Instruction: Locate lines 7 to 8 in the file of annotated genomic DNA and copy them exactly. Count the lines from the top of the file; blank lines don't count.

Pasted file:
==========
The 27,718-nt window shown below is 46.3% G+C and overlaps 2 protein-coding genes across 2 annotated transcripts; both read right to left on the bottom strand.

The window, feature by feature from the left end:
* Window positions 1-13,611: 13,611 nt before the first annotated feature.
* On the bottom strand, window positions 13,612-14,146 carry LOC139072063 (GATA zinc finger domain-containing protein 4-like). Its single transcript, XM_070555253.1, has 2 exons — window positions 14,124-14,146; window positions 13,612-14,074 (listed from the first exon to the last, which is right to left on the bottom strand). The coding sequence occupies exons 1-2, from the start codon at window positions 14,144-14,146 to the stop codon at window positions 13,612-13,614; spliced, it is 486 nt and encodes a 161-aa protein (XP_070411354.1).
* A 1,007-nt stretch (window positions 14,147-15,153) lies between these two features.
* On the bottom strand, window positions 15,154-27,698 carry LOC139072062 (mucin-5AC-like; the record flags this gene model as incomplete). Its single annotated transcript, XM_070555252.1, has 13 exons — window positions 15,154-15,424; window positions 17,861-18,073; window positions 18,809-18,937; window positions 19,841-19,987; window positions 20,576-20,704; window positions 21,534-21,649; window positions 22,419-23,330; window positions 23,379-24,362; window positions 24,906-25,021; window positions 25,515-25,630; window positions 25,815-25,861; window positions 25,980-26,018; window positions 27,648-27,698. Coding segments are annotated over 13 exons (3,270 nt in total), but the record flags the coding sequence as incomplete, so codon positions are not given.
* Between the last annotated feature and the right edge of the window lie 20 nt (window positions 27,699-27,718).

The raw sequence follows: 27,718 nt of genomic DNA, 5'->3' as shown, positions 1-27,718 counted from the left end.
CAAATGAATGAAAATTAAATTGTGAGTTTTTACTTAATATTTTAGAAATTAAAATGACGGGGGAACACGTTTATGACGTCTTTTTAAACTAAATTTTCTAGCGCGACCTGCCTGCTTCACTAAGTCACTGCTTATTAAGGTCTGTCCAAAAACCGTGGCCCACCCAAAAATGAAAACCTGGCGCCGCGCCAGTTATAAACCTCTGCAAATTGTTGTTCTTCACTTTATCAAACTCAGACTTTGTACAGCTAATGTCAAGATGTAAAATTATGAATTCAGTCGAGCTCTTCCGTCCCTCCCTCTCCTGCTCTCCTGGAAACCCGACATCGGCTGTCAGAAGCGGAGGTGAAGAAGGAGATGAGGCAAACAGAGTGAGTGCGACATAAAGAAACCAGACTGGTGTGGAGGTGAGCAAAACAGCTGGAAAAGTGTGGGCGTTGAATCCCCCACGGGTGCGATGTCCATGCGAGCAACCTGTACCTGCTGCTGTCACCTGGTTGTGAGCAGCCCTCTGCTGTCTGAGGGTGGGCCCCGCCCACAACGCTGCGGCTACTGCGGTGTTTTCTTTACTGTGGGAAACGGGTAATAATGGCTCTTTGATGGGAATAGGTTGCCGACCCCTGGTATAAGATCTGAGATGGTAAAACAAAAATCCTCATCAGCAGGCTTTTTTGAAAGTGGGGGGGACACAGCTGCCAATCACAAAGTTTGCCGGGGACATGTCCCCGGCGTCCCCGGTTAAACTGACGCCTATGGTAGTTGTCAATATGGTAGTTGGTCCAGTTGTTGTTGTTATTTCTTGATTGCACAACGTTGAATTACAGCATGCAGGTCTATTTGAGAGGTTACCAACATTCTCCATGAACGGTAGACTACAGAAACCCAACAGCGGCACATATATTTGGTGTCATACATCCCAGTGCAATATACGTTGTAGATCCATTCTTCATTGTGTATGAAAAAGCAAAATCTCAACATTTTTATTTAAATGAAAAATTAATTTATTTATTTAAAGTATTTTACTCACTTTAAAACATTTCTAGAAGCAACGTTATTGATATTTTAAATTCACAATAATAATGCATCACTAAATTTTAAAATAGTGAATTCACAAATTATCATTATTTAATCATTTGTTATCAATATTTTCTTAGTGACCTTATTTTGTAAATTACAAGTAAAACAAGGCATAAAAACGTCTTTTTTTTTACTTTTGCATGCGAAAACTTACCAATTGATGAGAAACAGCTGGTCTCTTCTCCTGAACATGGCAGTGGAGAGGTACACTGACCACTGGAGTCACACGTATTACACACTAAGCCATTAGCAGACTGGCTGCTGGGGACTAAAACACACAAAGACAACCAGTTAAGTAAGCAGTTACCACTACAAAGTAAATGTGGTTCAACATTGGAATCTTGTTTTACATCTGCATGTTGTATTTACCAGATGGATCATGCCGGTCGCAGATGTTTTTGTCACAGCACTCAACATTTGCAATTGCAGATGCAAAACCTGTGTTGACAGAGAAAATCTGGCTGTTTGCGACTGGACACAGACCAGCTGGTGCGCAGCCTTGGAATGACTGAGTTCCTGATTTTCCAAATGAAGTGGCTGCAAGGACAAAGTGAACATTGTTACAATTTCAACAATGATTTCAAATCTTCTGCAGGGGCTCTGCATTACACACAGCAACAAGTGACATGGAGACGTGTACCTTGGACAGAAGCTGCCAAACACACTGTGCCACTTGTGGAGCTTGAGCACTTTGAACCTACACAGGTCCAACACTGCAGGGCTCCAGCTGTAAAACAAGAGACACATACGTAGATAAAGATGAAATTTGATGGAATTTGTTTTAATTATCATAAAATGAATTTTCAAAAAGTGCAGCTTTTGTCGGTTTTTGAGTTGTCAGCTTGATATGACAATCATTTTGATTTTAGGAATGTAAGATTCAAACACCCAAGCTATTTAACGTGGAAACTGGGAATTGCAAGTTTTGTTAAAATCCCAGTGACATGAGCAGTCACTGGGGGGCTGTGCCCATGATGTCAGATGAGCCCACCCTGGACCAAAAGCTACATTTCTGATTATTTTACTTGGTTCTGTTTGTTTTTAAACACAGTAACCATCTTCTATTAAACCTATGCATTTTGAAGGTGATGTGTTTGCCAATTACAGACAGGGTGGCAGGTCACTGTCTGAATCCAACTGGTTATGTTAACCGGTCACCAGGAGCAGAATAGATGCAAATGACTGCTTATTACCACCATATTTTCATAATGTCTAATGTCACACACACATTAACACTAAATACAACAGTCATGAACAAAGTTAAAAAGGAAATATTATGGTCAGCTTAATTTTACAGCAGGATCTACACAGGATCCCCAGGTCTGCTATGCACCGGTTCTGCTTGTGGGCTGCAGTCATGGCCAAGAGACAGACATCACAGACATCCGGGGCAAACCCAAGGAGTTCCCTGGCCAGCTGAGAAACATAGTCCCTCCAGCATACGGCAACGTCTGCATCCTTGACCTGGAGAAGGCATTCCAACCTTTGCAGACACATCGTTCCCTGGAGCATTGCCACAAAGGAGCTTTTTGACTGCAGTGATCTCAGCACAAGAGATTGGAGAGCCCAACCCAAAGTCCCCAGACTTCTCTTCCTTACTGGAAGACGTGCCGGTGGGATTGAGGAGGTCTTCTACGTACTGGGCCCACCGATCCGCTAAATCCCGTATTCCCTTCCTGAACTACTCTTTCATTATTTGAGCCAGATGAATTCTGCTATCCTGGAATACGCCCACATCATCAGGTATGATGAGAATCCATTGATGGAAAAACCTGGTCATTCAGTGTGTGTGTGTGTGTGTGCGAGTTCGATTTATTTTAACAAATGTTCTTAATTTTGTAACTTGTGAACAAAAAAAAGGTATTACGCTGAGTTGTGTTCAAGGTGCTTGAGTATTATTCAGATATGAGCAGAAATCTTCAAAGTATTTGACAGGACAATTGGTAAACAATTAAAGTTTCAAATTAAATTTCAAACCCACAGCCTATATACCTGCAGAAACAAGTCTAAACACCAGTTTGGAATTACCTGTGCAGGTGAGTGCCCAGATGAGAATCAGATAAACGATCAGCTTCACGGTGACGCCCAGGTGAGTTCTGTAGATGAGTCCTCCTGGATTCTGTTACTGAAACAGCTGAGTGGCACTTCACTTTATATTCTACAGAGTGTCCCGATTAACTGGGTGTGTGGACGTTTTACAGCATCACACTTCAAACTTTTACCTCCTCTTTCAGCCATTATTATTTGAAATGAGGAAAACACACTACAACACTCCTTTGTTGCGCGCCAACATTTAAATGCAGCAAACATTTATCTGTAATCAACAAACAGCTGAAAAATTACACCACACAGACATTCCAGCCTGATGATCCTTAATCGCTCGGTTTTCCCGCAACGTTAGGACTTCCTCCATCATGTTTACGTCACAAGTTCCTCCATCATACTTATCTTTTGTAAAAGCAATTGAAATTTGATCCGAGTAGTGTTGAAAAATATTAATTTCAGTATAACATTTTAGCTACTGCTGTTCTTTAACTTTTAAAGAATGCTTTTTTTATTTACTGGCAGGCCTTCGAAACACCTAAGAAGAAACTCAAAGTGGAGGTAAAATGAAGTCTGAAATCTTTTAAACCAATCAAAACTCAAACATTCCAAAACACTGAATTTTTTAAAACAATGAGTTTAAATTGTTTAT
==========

* Between the last annotated feature and the right edge of the window lie 20 nt (window positions 27,699-27,718).

The raw sequence follows: 27,718 nt of genomic DNA, 5'->3' as shown, positions 1-27,718 counted from the left end.